5. Bad-mouthing your boss
Being negative about your current role or firm is one of the worst things you can do in an interview and will almost certainly damage your chances of landing the job. Not only will you sound petty and bitter, but you never know who the interviewer might know; they might know your boss personally and the message could get passed on. Speaking negatively will also raise a major red flag as it will show that you might talk critically about a future employer.
Try to be constructive when explaining your reasons for entering the jobs market. Focus on how the prospective role will help to progress your future career, not on how it might allow you to escape your current job.
6. Being over-rehearsed
Interview preparation is crucial, but it is possible to be over-prepared. If you’ve spent time beforehand planning your responses and learning them word-for-word, when it comes to communicating them in the interview there's a danger that you might come across robotic or even disinterested. If you recite your answers exactly as you learnt them, you’ll have trouble engaging the interviewer in genuine conversation and prevent yourself from communicating your personality.
7. Talking about mistakes or weaknesses
Unless the interviewer poses the infamous question ‘What’s your biggest weakness?’ you should remain positive throughout and don’t bring up any errors you’ve made. It’s only a good idea to mention past mistakes if you’re doing so to explain how you made a significant improvement or resolved the error.
No matter how well you find that you get on with the interviewer, you should always remain professional. Be friendly and approachable, but don’t get carried away with sharing details about your private life. Remember, you’re meeting with your potential future employer, not your best friend.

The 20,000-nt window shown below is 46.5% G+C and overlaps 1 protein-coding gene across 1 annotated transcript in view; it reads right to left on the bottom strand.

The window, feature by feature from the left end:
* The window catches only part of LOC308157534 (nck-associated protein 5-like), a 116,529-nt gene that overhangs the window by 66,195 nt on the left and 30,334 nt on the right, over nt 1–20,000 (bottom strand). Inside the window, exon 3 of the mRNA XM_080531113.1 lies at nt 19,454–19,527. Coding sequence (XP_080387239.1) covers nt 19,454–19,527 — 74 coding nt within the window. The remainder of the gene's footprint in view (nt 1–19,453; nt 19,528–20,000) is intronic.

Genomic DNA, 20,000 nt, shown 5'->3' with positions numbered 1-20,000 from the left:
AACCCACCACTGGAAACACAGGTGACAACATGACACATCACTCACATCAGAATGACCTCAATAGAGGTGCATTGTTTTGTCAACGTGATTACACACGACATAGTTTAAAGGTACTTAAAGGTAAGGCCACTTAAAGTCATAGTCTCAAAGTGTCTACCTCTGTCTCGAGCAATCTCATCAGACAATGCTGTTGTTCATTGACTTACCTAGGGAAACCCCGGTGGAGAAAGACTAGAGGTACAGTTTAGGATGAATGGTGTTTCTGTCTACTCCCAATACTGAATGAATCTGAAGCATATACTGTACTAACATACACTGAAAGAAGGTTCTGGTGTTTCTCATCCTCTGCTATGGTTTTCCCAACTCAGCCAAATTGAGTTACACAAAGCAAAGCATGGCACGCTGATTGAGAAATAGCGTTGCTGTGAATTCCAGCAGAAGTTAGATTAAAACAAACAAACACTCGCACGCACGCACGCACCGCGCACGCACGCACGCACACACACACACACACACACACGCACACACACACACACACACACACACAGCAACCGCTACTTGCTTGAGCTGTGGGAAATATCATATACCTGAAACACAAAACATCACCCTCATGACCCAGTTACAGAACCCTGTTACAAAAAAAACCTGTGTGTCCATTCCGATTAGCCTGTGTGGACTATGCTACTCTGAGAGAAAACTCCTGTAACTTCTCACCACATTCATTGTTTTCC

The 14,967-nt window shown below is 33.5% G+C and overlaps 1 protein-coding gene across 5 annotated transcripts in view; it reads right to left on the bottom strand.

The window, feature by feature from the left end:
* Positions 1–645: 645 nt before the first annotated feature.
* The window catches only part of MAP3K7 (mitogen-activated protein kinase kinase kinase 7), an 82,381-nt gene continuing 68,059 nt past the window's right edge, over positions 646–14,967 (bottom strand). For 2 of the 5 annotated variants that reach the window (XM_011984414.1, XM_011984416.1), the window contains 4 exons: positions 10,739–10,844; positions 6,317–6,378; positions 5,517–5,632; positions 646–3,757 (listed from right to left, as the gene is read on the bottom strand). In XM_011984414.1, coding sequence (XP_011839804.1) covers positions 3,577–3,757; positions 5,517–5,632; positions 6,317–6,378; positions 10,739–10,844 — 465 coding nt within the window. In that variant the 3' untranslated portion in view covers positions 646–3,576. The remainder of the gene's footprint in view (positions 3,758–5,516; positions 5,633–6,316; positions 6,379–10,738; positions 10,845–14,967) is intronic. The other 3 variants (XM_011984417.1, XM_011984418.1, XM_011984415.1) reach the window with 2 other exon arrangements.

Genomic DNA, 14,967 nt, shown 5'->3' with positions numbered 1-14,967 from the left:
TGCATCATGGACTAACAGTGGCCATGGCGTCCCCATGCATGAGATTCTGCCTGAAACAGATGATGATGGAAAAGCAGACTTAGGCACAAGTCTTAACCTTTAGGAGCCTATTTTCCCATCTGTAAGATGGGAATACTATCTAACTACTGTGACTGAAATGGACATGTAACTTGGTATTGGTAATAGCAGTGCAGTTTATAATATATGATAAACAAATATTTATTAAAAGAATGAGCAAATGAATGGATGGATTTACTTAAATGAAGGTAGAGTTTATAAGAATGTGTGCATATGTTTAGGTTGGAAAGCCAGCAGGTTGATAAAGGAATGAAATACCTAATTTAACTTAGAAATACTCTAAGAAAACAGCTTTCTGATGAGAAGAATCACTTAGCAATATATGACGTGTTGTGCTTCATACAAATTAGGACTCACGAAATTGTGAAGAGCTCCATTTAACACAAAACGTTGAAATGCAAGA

9. Asking the wrong questions
At the end of the interview, you’ll almost certainly be asked if you have any questions. It’s important that you think carefully about what you'd like to know and make sure that the questions you ask are appropriate. They should be relevant to the firm or role and not related to information you could find out elsewhere (like in the job description or on the company website).
Never ask about salary, holiday allowance or flexible working; these things can be discussed later on with your recruiter. Focusing on the benefits associated with the role will indicate that you’re more concerned about what the firm can do for you, rather than how you can contribute to its success.
10. Not thanking the interviewer
Hiring managers are extremely busy people and the interviewer will have taken time out of their day to meet with you. It doesn’t matter how the interview went or how stressful you found it, a sincere thank you at the end of an interview is critical.
Sending a thank-you note or email once you get home will also be appreciated and could help you to improve your chances of securing the job.